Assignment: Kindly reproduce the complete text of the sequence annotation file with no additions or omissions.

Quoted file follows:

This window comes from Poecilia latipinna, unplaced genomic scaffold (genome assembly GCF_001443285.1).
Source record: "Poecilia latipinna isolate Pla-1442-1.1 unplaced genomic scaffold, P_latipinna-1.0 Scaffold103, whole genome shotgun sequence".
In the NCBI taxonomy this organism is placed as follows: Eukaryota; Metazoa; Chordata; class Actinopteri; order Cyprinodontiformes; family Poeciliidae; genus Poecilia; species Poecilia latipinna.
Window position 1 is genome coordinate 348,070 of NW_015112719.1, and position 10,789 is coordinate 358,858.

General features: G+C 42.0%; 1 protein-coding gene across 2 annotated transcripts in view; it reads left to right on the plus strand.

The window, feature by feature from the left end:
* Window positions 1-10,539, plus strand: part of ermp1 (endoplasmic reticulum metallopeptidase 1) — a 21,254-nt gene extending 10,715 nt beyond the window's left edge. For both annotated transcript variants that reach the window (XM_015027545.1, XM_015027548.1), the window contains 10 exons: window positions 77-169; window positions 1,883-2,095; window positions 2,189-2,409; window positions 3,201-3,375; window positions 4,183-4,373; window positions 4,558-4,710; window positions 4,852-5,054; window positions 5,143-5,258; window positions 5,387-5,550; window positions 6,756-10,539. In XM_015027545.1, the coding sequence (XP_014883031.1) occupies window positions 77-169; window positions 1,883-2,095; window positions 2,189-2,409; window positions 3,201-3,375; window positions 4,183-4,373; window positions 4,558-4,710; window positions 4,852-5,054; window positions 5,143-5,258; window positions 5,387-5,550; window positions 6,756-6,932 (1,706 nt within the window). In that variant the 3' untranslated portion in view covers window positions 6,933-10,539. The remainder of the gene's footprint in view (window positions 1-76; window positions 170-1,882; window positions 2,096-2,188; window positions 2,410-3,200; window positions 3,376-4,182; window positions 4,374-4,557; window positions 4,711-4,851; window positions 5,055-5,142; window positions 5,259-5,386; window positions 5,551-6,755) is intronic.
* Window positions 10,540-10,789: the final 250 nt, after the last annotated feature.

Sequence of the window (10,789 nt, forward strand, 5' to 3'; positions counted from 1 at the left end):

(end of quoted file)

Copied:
This window comes from Poecilia latipinna, unplaced genomic scaffold (genome assembly GCF_001443285.1).
Source record: "Poecilia latipinna isolate Pla-1442-1.1 unplaced genomic scaffold, P_latipinna-1.0 Scaffold103, whole genome shotgun sequence".
In the NCBI taxonomy this organism is placed as follows: Eukaryota; Metazoa; Chordata; class Actinopteri; order Cyprinodontiformes; family Poeciliidae; genus Poecilia; species Poecilia latipinna.
Window position 1 is genome coordinate 348,070 of NW_015112719.1, and position 10,789 is coordinate 358,858.

General features: G+C 42.0%; 1 protein-coding gene across 2 annotated transcripts in view; it reads left to right on the plus strand.

The window, feature by feature from the left end:
* Window positions 1-10,539, plus strand: part of ermp1 (endoplasmic reticulum metallopeptidase 1) — a 21,254-nt gene extending 10,715 nt beyond the window's left edge. For both annotated transcript variants that reach the window (XM_015027545.1, XM_015027548.1), the window contains 10 exons: window positions 77-169; window positions 1,883-2,095; window positions 2,189-2,409; window positions 3,201-3,375; window positions 4,183-4,373; window positions 4,558-4,710; window positions 4,852-5,054; window positions 5,143-5,258; window positions 5,387-5,550; window positions 6,756-10,539. In XM_015027545.1, the coding sequence (XP_014883031.1) occupies window positions 77-169; window positions 1,883-2,095; window positions 2,189-2,409; window positions 3,201-3,375; window positions 4,183-4,373; window positions 4,558-4,710; window positions 4,852-5,054; window positions 5,143-5,258; window positions 5,387-5,550; window positions 6,756-6,932 (1,706 nt within the window). In that variant the 3' untranslated portion in view covers window positions 6,933-10,539. The remainder of the gene's footprint in view (window positions 1-76; window positions 170-1,882; window positions 2,096-2,188; window positions 2,410-3,200; window positions 3,376-4,182; window positions 4,374-4,557; window positions 4,711-4,851; window positions 5,055-5,142; window positions 5,259-5,386; window positions 5,551-6,755) is intronic.
* Window positions 10,540-10,789: the final 250 nt, after the last annotated feature.

Sequence of the window (10,789 nt, forward strand, 5' to 3'; positions counted from 1 at the left end):